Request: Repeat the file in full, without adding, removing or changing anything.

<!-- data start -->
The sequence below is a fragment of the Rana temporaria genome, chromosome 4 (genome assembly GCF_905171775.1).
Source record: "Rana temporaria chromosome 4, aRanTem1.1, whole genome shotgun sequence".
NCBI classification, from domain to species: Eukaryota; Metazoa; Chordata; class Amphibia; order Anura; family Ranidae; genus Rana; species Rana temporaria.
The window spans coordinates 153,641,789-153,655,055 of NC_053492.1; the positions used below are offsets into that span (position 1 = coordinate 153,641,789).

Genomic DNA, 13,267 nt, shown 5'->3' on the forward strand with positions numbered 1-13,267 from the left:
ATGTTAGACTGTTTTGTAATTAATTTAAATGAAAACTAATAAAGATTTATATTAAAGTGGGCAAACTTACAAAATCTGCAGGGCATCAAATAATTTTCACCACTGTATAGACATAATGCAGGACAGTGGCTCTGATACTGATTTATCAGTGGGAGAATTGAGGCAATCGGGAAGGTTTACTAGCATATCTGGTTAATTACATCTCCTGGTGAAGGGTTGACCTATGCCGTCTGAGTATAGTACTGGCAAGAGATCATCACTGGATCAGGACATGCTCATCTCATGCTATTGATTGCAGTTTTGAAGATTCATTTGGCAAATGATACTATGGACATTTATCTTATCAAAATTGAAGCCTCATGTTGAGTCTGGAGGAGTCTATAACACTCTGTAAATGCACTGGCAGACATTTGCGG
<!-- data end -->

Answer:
The sequence below is a fragment of the Rana temporaria genome, chromosome 4 (genome assembly GCF_905171775.1).
Source record: "Rana temporaria chromosome 4, aRanTem1.1, whole genome shotgun sequence".
NCBI classification, from domain to species: Eukaryota; Metazoa; Chordata; class Amphibia; order Anura; family Ranidae; genus Rana; species Rana temporaria.
The window spans coordinates 153,641,789-153,655,055 of NC_053492.1; the positions used below are offsets into that span (position 1 = coordinate 153,641,789).

Genomic DNA, 13,267 nt, shown 5'->3' on the forward strand with positions numbered 1-13,267 from the left:
ATGTTAGACTGTTTTGTAATTAATTTAAATGAAAACTAATAAAGATTTATATTAAAGTGGGCAAACTTACAAAATCTGCAGGGCATCAAATAATTTTCACCACTGTATAGACATAATGCAGGACAGTGGCTCTGATACTGATTTATCAGTGGGAGAATTGAGGCAATCGGGAAGGTTTACTAGCATATCTGGTTAATTACATCTCCTGGTGAAGGGTTGACCTATGCCGTCTGAGTATAGTACTGGCAAGAGATCATCACTGGATCAGGACATGCTCATCTCATGCTATTGATTGCAGTTTTGAAGATTCATTTGGCAAATGATACTATGGACATTTATCTTATCAAAATTGAAGCCTCATGTTGAGTCTGGAGGAGTCTATAACACTCTGTAAATGCACTGGCAGACATTTGCGG